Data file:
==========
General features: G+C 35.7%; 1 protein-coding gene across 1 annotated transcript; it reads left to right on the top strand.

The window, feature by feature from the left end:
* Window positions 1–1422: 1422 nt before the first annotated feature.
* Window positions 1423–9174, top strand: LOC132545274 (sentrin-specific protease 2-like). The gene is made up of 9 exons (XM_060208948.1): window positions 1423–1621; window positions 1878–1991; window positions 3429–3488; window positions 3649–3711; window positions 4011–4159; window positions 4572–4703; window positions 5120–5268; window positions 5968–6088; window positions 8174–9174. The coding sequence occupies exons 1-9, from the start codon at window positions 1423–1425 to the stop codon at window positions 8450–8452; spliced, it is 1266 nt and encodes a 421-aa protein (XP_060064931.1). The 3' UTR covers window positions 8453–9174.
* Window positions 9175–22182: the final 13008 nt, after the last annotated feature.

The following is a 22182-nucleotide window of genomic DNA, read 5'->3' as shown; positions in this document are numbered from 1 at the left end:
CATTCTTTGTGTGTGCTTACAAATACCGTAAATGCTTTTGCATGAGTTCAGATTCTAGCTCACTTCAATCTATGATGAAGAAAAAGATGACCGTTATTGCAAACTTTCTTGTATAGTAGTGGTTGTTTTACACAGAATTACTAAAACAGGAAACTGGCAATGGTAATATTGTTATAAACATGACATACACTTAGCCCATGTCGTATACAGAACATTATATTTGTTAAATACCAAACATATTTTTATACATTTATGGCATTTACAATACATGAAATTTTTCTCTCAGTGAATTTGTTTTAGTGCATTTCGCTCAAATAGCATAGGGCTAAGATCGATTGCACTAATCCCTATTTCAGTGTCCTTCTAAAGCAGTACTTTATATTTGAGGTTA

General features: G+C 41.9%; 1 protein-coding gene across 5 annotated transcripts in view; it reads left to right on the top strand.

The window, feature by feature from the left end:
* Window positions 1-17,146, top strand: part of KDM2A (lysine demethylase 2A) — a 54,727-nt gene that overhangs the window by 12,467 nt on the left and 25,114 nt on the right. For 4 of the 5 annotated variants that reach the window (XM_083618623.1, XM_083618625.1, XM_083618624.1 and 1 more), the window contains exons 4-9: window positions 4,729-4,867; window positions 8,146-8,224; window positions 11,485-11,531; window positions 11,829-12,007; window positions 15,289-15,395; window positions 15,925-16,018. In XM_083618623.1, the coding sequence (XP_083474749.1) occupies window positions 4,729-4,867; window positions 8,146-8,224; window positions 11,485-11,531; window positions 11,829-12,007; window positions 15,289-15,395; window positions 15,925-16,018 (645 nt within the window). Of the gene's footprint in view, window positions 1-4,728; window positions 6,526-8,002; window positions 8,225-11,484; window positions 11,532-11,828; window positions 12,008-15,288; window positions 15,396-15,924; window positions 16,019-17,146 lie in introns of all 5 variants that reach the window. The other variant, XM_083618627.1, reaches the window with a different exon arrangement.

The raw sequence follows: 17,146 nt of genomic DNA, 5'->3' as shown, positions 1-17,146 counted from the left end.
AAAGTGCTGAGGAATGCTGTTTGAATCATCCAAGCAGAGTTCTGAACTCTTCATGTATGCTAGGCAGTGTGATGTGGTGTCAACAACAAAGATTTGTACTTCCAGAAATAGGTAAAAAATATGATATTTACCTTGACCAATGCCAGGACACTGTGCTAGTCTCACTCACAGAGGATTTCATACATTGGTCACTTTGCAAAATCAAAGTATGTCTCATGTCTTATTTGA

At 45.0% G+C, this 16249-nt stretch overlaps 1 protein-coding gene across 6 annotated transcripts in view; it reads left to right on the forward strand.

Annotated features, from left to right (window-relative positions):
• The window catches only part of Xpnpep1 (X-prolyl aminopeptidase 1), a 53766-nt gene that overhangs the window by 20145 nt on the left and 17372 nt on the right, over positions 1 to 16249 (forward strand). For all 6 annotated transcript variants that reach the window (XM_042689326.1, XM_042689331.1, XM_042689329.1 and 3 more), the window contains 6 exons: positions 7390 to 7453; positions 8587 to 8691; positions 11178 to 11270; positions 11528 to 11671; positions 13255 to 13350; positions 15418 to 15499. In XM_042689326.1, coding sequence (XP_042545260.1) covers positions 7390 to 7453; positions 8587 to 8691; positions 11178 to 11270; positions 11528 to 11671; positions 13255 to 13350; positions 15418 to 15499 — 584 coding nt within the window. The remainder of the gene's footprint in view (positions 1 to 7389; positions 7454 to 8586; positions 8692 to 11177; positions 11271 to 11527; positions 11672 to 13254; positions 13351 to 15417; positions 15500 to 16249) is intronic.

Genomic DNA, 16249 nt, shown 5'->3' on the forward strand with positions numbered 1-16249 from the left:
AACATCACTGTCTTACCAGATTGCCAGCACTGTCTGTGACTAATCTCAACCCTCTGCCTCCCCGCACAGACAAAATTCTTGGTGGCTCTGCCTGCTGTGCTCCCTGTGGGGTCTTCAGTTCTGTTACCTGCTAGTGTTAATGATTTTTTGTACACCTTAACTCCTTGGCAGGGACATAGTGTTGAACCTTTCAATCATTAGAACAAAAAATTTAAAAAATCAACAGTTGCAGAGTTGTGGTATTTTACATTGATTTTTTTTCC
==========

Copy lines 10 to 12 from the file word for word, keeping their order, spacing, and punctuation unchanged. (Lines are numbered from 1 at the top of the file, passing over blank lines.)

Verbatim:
* Window positions 1-17,146, top strand: part of KDM2A (lysine demethylase 2A) — a 54,727-nt gene that overhangs the window by 12,467 nt on the left and 25,114 nt on the right. For 4 of the 5 annotated variants that reach the window (XM_083618623.1, XM_083618625.1, XM_083618624.1 and 1 more), the window contains exons 4-9: window positions 4,729-4,867; window positions 8,146-8,224; window positions 11,485-11,531; window positions 11,829-12,007; window positions 15,289-15,395; window positions 15,925-16,018. In XM_083618623.1, the coding sequence (XP_083474749.1) occupies window positions 4,729-4,867; window positions 8,146-8,224; window positions 11,485-11,531; window positions 11,829-12,007; window positions 15,289-15,395; window positions 15,925-16,018 (645 nt within the window). Of the gene's footprint in view, window positions 1-4,728; window positions 6,526-8,002; window positions 8,225-11,484; window positions 11,532-11,828; window positions 12,008-15,288; window positions 15,396-15,924; window positions 16,019-17,146 lie in introns of all 5 variants that reach the window. The other variant, XM_083618627.1, reaches the window with a different exon arrangement.

The raw sequence follows: 17,146 nt of genomic DNA, 5'->3' as shown, positions 1-17,146 counted from the left end.
AAAGTGCTGAGGAATGCTGTTTGAATCATCCAAGCAGAGTTCTGAACTCTTCATGTATGCTAGGCAGTGTGATGTGGTGTCAACAACAAAGATTTGTACTTCCAGAAATAGGTAAAAAATATGATATTTACCTTGACCAATGCCAGGACACTGTGCTAGTCTCACTCACAGAGGATTTCATACATTGGTCACTTTGCAAAATCAAAGTATGTCTCATGTCTTATTTGA